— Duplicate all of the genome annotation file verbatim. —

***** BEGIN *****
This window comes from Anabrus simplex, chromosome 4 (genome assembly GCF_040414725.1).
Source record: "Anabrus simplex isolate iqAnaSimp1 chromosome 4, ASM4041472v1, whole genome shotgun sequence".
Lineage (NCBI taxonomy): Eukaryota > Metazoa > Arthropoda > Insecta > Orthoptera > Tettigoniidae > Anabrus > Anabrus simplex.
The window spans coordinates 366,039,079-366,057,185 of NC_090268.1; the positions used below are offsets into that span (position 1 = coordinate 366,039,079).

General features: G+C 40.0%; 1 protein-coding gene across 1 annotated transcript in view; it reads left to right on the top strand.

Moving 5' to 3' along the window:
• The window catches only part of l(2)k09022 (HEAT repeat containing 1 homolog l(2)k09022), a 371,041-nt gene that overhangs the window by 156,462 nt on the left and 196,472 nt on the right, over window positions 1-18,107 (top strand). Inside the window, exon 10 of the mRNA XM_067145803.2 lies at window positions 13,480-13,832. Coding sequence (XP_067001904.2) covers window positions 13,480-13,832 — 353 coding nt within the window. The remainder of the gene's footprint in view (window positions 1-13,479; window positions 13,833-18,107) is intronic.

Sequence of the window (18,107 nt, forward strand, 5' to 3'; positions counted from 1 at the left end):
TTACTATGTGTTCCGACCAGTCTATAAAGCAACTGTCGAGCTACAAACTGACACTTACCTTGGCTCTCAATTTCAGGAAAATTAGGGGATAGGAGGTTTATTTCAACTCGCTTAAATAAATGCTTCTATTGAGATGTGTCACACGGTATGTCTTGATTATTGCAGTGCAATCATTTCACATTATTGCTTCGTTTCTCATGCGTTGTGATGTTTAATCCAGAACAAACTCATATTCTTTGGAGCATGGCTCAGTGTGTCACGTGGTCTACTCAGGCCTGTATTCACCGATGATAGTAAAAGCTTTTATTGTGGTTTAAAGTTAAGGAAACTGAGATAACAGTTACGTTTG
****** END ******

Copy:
This window comes from Anabrus simplex, chromosome 4 (genome assembly GCF_040414725.1).
Source record: "Anabrus simplex isolate iqAnaSimp1 chromosome 4, ASM4041472v1, whole genome shotgun sequence".
Lineage (NCBI taxonomy): Eukaryota > Metazoa > Arthropoda > Insecta > Orthoptera > Tettigoniidae > Anabrus > Anabrus simplex.
The window spans coordinates 366,039,079-366,057,185 of NC_090268.1; the positions used below are offsets into that span (position 1 = coordinate 366,039,079).

General features: G+C 40.0%; 1 protein-coding gene across 1 annotated transcript in view; it reads left to right on the top strand.

Moving 5' to 3' along the window:
• The window catches only part of l(2)k09022 (HEAT repeat containing 1 homolog l(2)k09022), a 371,041-nt gene that overhangs the window by 156,462 nt on the left and 196,472 nt on the right, over window positions 1-18,107 (top strand). Inside the window, exon 10 of the mRNA XM_067145803.2 lies at window positions 13,480-13,832. Coding sequence (XP_067001904.2) covers window positions 13,480-13,832 — 353 coding nt within the window. The remainder of the gene's footprint in view (window positions 1-13,479; window positions 13,833-18,107) is intronic.

Sequence of the window (18,107 nt, forward strand, 5' to 3'; positions counted from 1 at the left end):
TTACTATGTGTTCCGACCAGTCTATAAAGCAACTGTCGAGCTACAAACTGACACTTACCTTGGCTCTCAATTTCAGGAAAATTAGGGGATAGGAGGTTTATTTCAACTCGCTTAAATAAATGCTTCTATTGAGATGTGTCACACGGTATGTCTTGATTATTGCAGTGCAATCATTTCACATTATTGCTTCGTTTCTCATGCGTTGTGATGTTTAATCCAGAACAAACTCATATTCTTTGGAGCATGGCTCAGTGTGTCACGTGGTCTACTCAGGCCTGTATTCACCGATGATAGTAAAAGCTTTTATTGTGGTTTAAAGTTAAGGAAACTGAGATAACAGTTACGTTTG